Shaping Up, One Item at a
Now that you have professionals working on the more complicated aspects of the UFOC, turn to the plain-English narrative description. The first few items (Items 1 through 4) tell you all about the franchise program and the franchisor, its identification, address, range of business activity, history, involvement in other franchise programs, its managers' business experience, and its litigation and bankruptcy background. This is key information for checking out the depth of the company's experience and the nature of any serious legal problems. Don't be surprised if you find a few civil cases or arbitration cases against franchisees disclosed in Item 3--running to court or arbitration to resolve a dispute is an inescapable part of modern business life, and franchises are certainly no different from other businesses. In fact, the franchise sector is more litigious than most business sectors.
The next few items in the UFOC (Items 5 through 10) lay out the fees and estimates of the new franchisee's total expenses and disclose whether the franchisor provides financing for any aspect of the investment. Item 7 is most useful among these items; it's a chart summarizing all the expenses you're likely to incur when you establish a new franchise business. Make sure your accountant sees this information--it will be useful in your financial planning.
Items 11 through 14 detail the services and rights the franchisor provides you as a franchisee--everything from assistance with your grand opening to training to the granting of trademark and patent rights. Territorial protection, an issue close to the hearts of most franchise investors, is described in Item 12.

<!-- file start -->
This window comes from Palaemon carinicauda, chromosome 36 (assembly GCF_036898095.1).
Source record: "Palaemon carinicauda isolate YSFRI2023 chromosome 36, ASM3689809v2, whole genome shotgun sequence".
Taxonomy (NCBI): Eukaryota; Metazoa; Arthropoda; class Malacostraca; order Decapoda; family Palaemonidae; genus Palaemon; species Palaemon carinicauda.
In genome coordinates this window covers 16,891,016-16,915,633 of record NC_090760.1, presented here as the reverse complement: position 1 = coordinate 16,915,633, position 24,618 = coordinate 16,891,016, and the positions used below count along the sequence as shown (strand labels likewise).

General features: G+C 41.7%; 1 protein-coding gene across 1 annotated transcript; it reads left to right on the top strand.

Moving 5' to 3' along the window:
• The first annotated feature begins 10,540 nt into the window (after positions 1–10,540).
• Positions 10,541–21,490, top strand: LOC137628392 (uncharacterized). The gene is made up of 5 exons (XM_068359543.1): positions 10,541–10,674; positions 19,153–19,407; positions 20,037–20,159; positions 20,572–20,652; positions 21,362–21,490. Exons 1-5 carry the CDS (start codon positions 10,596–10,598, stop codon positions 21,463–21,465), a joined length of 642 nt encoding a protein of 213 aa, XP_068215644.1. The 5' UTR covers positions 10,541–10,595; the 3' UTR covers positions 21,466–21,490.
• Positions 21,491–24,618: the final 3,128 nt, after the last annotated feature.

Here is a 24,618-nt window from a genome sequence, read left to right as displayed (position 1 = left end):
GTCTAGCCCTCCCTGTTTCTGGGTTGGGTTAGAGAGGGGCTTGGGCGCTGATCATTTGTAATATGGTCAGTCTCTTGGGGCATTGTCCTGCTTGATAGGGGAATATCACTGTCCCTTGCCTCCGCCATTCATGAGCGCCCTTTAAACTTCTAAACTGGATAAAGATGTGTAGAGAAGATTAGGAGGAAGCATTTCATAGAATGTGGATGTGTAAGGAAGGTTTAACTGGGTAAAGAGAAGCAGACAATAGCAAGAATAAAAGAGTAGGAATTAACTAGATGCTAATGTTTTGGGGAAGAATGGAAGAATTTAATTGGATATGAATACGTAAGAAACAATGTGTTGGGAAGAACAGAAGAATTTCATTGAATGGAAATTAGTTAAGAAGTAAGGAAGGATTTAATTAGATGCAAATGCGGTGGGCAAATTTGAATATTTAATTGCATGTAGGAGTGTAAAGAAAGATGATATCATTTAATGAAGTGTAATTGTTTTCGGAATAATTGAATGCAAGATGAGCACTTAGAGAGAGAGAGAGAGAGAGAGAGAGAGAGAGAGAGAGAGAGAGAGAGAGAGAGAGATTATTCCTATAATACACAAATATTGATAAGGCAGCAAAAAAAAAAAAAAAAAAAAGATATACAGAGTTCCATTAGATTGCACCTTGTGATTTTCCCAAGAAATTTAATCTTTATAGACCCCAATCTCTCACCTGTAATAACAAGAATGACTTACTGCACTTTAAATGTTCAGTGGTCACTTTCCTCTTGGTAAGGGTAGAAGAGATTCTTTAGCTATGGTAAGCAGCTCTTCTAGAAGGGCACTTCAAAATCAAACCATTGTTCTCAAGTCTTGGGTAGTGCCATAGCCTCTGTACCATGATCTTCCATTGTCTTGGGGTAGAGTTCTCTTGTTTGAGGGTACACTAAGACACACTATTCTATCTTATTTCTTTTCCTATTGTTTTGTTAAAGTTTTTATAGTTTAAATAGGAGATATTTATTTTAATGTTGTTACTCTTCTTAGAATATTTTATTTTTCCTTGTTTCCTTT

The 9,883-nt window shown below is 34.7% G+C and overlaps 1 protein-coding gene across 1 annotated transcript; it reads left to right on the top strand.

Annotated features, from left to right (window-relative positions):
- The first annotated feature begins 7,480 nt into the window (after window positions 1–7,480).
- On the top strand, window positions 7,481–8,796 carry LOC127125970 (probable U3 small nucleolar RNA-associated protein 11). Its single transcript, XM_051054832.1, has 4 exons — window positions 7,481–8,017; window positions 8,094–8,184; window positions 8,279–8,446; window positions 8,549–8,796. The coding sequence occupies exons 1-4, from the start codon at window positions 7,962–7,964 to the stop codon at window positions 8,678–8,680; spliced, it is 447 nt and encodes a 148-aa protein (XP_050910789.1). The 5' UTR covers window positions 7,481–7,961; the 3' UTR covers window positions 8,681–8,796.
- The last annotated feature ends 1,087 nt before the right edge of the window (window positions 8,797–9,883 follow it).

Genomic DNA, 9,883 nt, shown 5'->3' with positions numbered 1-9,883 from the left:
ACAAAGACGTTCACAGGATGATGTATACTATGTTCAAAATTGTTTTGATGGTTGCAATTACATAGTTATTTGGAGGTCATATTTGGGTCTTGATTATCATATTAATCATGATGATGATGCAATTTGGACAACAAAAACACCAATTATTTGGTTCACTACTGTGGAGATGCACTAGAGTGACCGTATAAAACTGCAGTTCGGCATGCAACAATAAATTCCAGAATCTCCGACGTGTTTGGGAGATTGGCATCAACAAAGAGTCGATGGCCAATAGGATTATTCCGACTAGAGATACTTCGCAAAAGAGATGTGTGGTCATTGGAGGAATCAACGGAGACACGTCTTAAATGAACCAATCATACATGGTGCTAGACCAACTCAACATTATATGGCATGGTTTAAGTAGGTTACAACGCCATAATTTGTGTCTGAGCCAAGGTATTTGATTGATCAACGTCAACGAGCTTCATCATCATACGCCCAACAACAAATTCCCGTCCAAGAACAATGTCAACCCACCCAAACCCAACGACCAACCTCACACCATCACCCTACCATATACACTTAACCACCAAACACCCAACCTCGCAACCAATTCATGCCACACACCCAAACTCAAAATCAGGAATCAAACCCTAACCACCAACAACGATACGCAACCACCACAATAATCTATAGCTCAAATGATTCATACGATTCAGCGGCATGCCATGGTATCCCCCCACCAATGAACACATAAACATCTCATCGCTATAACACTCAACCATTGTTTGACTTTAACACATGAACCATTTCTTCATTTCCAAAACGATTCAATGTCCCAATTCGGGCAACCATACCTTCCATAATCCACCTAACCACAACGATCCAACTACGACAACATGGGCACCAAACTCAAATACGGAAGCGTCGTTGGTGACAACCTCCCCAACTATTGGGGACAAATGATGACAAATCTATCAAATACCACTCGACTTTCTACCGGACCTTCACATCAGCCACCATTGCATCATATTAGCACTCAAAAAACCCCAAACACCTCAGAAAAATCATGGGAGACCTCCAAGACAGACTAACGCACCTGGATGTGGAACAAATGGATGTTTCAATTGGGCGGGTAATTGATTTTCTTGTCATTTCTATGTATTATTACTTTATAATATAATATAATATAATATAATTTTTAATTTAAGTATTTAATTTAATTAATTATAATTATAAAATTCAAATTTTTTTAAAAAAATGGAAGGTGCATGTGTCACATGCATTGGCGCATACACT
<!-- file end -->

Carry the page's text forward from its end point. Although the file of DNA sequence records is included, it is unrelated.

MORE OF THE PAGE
Other items worth noting are Item 19 ("Earnings Claims") and Item 20 ("List of Outlets"). An earnings claim is any statement that conveys how your franchise will perform financially or how existing franchisees are performing. A franchisor cannot say, "These businesses generate at least $450,000 a year" (even if it's true) without making the statement in Item 19 and disclosing the reasonable basis for the statement and the assumptions that underlie the claim. Item 19 disclosures, which appear in an estimated 30 percent of all UFOCs, are therefore eagerly read by prospective franchisees. If the UFOC has no Item 19 statement, you must rely on the performance information provided by existing franchisees.
Item 20 lays out a statistical picture of the entire franchise system over the past three years. It includes a list of current franchisees as well as people who left the franchise system for any reason in the past fiscal year. Use this vital contact information when looking to interview franchisees about their experiences with the program.
Just as it takes a little sweat to get in shape, it also takes some hard work to find a franchise business that meets all your needs--but the rewards can be well worth it.